中文版 web

Latest News

GCA: Advances in the elemental and isotope geochemistry of Gallium

 Research

Tianjin University team determine Ga isotopic composition of a typical latosol profile developed on late Cenozoic basaltic bedrock from the Leizhou Peninsula, Zhanjiang, Guangdong Province, South China. The team characterize Ga isotope behavior during the extreme alteration of basalt, discuss factors that control Ga isotope fractionation at Earth’s surface conditions, and test the effectiveness of Ga isotopes as a proxy for chemical weathering.

The chemical weathering of silicate rocks plays an important role in the biogeochemical cycle of elements and soil formation. It may control the transport of metal ions (e.g., Ca2+, Mg2+) from continental rocks through rivers to oceans, atmospheric CO2concentration, and climate change. The recently-developed gallium (Ga) isotope systematics could potentially be used to provide important constraints on the silicate weathering process. Ga is a metallic element close to non-metals in column IIIA of the periodic table. It exists only in the trivalent state (Ga3+) in nature, thus is rarely influenced by redox process. Ga is not a biologically essential element for most organisms, so geological samples usually contain negligible Ga contributions from biological materials compared with many life-essential metal elements such as Zn, Cu, and Fe. More importantly, Ga has been considered as a potential analog of Al in geochemical studies, as both elements from the same group in the periodic table have similar chemical properties.

Aluminum (Al) is a major constituent of rock-forming minerals (e.g., feldspars, micas, and clay minerals). During chemical weathering, it is often involved in the formation of secondary minerals that are keys to the fixation of other metal elements through adsorption/desorption or dissolution/coprecipitation. However, because Al has only one stable isotope (27Al), the isotopic approach is not applicable to quantify Al behavior during chemical weathering. Although previous studies have shown that isotopes of elements such as Mg, Ca, Ba, K, and Li are powerful tools in investigating chemical weathering and the relative climatic and environmental effects, none of them acts as a reliable proxy for trivalent Al due to their remarkably different physicochemical properties (e.g., valence and ionic radius). Ga has two stable isotopes,69Ga and71Ga, with natural abundances of ~60.1% and ~39.9%, respectively. As such, Ga and its isotope composition could be effectively used for tracking weathering processes. However, the application of Ga isotopes as a potential proxy for silicate weathering has yet to be systematically investigated.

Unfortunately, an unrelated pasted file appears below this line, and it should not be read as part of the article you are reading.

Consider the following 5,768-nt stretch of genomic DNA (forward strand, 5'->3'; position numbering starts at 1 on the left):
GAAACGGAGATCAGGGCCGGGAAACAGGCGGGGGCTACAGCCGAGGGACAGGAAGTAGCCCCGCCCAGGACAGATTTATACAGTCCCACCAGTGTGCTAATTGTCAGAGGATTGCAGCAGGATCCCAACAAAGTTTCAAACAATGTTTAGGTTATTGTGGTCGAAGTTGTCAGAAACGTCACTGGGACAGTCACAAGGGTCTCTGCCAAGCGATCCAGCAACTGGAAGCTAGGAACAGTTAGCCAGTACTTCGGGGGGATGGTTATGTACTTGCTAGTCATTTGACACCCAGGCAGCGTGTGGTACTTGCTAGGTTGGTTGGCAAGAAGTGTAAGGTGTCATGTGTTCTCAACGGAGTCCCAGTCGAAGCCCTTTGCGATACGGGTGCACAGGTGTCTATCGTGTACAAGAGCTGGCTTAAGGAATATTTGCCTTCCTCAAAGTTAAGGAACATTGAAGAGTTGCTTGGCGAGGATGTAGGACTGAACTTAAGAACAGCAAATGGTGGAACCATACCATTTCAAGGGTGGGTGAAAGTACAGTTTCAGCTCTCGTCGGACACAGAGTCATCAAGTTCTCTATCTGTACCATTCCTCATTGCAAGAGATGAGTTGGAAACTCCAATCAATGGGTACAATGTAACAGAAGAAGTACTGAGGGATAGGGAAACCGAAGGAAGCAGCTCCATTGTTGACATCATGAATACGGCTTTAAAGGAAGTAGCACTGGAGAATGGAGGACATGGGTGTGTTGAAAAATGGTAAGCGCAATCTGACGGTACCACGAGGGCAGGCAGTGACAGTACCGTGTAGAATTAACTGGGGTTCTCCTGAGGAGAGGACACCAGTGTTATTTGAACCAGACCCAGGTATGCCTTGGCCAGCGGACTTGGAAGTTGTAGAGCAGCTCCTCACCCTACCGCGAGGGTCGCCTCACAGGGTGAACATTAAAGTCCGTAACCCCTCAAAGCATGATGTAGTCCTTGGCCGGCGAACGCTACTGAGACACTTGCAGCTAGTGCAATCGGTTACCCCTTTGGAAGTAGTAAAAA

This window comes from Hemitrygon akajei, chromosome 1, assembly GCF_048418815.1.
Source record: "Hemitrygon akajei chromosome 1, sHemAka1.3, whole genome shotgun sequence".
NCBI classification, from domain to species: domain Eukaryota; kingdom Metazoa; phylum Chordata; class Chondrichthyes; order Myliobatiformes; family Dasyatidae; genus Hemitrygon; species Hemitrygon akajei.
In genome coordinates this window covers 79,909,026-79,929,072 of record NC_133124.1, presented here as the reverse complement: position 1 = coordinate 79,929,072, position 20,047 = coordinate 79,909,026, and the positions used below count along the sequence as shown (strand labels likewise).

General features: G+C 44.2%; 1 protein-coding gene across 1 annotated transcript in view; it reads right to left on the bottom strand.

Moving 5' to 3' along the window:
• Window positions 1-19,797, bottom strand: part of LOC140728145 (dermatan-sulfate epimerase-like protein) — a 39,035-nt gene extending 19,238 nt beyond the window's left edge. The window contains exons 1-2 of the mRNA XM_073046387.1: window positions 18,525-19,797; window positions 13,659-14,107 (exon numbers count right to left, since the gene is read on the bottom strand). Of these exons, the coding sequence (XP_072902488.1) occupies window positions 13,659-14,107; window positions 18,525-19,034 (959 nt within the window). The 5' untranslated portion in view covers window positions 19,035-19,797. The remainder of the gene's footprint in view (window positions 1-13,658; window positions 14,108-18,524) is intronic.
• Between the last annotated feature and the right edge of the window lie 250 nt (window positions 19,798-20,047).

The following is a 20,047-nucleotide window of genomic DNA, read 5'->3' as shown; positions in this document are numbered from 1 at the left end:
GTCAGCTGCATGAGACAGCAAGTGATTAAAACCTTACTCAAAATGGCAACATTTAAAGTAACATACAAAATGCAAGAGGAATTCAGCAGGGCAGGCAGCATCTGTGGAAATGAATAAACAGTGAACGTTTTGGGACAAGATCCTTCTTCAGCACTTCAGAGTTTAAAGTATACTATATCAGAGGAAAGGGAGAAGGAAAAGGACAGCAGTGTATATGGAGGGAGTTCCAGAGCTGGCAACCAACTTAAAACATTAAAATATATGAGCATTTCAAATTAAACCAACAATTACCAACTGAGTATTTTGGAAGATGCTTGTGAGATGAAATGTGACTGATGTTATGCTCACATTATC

Most Ga in the weathering profile is present in residual Al-rich and/or Fe-rich minerals. The δ71Ga values in the profile vary from 0.69 ± 0.05‰ in the fresh parent basalt to 0.51 ± 0.04‰ in the strongly-weathered samples, indicating71Ga preferentially enters the hydrosphere and the69Ga is more likely to remain in soils during basalt weathering. Similarly, δ71Ga values are also controlled by residual minerals including Al-bearing (e.g., clay minerals) and Fe-bearing (eg., Fe oxides) minerals. Interestingly, our results show δ71Ga values of latosols display a bigger variation (about 3-4 times of its analytical uncertainty) than their Ga/Al ratios (about 1.5 times of its analytical uncertainty) throughout the profile, indicating δ71Ga values may be a more sensitive proxy to track the loss of Al3+and involvement of Fe3+during weathering process. Based onτNb,metalvalues present in this profile, the mobility sequence of these elements can be determined to be in the order of Ba > Si > Mn > Fe > Ga > Al > Ti during basalt weathering, indicating the mobility of Ga might provide important reference value for other immobile elements. The Ga isotope fractionation factor (α) calculated based on tNb,Gaprovides a high limit of 1.50‰ (Δ71Gasolution-weathered rocks). Furthermore, our results indicate redox condition and water supply may have some impacts on the Ga isotope fractionation, as shown in the Fe/Mn-rich horizons (E-I layer) and Al-minerals horizons (E-II layer), Ga isotopes may thus be a useful tracer for paleoenvironment.


Figure 1. Variations of the important parameters with depth.

By School of Earth System Science

Editor: Sun Xiaofang

XML 地图 | Sitemap 地图